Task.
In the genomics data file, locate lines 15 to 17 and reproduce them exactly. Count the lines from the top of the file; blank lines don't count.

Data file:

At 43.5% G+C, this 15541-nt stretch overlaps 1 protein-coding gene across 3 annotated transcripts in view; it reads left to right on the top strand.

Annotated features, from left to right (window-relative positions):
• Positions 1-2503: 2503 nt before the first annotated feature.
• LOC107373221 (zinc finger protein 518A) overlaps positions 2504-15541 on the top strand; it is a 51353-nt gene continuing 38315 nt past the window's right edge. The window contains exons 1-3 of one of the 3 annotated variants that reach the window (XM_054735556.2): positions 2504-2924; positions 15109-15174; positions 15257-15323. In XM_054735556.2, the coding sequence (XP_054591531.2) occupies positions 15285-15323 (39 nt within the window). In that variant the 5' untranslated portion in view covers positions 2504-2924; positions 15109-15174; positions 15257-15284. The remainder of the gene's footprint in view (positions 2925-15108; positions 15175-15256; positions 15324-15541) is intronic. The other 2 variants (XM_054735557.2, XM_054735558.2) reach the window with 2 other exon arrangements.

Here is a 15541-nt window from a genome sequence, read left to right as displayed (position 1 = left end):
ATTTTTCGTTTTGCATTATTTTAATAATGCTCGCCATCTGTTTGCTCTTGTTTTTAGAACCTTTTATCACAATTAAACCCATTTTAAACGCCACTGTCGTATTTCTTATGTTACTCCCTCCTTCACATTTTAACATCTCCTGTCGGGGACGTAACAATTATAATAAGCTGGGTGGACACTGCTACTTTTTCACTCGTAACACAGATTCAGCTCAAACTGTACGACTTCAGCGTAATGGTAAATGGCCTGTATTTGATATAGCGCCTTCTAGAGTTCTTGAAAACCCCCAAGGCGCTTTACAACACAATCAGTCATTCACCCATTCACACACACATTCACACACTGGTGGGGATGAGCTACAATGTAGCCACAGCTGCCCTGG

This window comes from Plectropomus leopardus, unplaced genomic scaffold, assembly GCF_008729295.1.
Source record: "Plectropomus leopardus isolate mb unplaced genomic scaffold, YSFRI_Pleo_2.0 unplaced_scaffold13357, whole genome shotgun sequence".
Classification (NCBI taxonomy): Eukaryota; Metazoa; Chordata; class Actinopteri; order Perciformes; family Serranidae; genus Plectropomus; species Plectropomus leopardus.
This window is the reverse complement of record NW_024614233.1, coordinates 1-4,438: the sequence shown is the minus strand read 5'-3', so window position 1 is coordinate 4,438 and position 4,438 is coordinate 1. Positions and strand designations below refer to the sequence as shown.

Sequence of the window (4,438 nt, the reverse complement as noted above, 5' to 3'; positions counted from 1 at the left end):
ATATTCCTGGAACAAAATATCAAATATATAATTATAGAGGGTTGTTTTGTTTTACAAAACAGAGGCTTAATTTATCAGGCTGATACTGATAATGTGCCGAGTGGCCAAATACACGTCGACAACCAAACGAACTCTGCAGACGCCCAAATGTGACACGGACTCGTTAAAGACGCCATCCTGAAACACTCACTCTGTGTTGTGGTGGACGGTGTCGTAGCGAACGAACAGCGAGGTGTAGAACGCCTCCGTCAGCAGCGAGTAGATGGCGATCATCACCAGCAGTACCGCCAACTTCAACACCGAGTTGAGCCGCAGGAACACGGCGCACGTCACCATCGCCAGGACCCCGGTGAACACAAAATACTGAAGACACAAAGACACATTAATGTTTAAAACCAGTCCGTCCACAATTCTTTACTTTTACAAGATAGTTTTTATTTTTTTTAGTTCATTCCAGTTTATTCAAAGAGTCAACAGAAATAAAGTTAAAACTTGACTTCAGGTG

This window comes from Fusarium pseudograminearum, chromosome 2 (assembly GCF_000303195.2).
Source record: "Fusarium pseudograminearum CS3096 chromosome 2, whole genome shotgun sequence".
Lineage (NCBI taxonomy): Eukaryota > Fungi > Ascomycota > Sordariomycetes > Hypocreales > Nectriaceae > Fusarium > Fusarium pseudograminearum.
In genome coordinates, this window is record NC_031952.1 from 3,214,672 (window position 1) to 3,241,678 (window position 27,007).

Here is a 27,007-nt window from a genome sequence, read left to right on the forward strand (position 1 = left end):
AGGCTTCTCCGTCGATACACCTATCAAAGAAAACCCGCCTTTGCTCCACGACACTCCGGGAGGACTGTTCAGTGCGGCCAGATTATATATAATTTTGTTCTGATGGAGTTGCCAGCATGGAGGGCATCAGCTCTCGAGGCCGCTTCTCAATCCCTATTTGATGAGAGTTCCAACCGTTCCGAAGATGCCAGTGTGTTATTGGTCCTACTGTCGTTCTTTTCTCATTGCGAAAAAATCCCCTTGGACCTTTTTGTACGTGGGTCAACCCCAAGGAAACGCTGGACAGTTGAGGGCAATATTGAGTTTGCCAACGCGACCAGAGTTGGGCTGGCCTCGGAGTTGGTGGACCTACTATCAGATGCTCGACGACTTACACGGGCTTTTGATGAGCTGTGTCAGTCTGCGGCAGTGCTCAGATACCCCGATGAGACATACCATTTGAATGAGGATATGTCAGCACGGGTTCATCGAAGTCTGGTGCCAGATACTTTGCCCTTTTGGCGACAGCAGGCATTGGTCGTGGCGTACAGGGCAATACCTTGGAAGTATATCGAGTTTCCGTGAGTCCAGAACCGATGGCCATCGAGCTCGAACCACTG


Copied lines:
Lineage (NCBI taxonomy): Eukaryota > Fungi > Ascomycota > Sordariomycetes > Hypocreales > Nectriaceae > Fusarium > Fusarium pseudograminearum.
In genome coordinates, this window is record NC_031952.1 from 3,214,672 (window position 1) to 3,241,678 (window position 27,007).

Here is a 27,007-nt window from a genome sequence, read left to right on the forward strand (position 1 = left end):